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Trip to Japan (April 2013)

posted 30 Jun 2014, 15:57 by OC Web   [ updated 1 Jul 2014, 17:18 ]
Karly Richardson, William Howell, Deb Howell, Mrs Hadlum, Mr Manins, and 3 students from nearby colleges were treated to a wonderful three week trip to Japan, organised and led by the very competent and well organised guide and teacher of Japanese, Mrs Gordon.  The group were privileged to be able to stay for some of the time in Japanese homes in Tomioka, a town similar in size to Otaki and located in a country area called Gunma, two hours from the hectic hustle and bustle of Tokyo. The hospitality shown to each individual was amazing and Otaki College was able to return the hospitality when 18 of their students came to Otaki College in August of 2013. 

On arrival in the town of Kanra in Gunma a grand welcome was extended by the Mayor, council members and the International Friendship Society. Quite a few of these people have visited New Zealand and been welcomed to Otaki College. It was wonderful being able to meet up with old acquaintances and make new friends. We were all very excited to then take part in the annual Sumurai parade and festival, all dressed up and wielding swords.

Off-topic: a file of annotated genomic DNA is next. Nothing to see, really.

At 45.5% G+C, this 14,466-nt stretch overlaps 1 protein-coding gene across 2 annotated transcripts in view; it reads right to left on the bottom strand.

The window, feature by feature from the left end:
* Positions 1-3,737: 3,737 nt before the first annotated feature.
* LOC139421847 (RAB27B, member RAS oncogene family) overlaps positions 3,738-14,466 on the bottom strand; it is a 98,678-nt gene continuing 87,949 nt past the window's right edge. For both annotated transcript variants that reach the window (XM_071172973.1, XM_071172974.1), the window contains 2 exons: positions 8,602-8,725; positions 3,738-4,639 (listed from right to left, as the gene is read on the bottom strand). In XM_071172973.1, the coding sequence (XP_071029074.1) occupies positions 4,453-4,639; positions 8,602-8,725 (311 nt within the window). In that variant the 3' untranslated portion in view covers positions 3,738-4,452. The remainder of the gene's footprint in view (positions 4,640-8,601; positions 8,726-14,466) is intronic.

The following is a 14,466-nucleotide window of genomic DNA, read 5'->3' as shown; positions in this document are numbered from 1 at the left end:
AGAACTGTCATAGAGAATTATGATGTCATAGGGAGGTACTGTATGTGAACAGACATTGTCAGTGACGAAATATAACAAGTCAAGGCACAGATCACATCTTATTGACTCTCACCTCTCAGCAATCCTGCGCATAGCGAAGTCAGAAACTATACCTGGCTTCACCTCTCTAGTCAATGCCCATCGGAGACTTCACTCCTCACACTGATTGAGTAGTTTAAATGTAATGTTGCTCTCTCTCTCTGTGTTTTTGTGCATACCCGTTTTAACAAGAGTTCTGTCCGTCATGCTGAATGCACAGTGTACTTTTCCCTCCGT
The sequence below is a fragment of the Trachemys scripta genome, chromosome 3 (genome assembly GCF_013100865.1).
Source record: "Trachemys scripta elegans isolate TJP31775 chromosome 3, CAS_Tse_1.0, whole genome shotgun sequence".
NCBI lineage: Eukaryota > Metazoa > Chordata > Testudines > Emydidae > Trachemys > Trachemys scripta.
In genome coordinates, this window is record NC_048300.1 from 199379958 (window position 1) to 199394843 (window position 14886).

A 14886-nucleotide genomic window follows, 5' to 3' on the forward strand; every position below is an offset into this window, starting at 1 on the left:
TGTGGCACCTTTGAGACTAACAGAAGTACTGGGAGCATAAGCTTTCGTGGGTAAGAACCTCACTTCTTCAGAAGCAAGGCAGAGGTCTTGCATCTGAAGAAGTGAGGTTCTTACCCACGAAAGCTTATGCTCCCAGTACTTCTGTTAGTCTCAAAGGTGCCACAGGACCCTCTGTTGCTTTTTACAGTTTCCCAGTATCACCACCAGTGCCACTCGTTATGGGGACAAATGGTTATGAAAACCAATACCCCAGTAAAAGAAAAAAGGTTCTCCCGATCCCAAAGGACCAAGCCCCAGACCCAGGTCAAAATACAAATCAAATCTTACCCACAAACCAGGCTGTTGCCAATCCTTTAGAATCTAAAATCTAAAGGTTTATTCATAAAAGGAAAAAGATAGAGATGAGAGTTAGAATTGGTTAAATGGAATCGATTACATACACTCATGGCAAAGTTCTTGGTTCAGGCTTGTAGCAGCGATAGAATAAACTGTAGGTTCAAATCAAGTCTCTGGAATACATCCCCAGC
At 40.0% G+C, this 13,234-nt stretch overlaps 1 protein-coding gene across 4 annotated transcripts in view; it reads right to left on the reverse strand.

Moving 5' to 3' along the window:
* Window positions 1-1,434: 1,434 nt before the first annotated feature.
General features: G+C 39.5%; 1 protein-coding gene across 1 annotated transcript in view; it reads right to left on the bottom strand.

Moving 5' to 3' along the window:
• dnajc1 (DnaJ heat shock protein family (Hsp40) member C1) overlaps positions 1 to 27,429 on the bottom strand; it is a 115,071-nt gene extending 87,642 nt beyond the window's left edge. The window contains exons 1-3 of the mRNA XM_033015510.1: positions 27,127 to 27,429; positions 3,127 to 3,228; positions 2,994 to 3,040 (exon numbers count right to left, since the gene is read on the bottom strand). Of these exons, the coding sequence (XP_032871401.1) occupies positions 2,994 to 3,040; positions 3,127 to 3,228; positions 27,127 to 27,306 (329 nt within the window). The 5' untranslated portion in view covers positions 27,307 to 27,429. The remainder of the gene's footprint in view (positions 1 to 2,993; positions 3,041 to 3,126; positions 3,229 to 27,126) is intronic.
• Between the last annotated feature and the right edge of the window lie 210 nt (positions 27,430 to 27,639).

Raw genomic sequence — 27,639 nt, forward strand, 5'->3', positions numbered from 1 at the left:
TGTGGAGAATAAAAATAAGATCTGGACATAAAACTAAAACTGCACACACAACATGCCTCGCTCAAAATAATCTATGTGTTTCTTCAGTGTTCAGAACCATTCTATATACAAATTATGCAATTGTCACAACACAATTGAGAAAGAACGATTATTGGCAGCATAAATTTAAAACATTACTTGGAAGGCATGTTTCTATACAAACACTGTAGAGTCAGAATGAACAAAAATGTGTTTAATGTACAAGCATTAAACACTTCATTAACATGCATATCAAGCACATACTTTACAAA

Over the course of the three weeks we traveled through part of Honshu, the main Island of Japan, visiting places of historic and modern interest. A particular highlight for the students were visits to two theme parks (Disney World and Universal Studios). We were also lucky to be able to meet up with Japanese students who have lived in Otaki and attended Otaki College. They were very excited to see us and all said how much they had enjoyed their time in New Zealand.

Japan is a country with a very different history and culture from New Zealand, yet we are able to get
on well with each other and appreciate and accept many of the differences. With a population of 128 million comes small houses, narrow roads, highly processed and packaged food, rice and more rice, overcrowded cities, efficient trains and highways built on posts above the cities and up the rivers. Nevertheless, the people are very polite, hard-working, friendly, clean and very tidy.

But driving through the countryside on a bullet train going 200 kph you could be mistaken for thinking you were in New Zealand, except for the paddy fields of rice. There were mountain ranges, Mt Fuji (which looks just like Mt Taranaki), thermal areas, bush (but often bamboo), coastline and a climate very similar to New Zealand.

In 2015 Mrs Gordon plans to take another group to Japan. Don’t miss out on this fabulous opportunity by taking up Japanese as a subject – it’s worth it and fun learning it. 

Sayonara, Mr Manins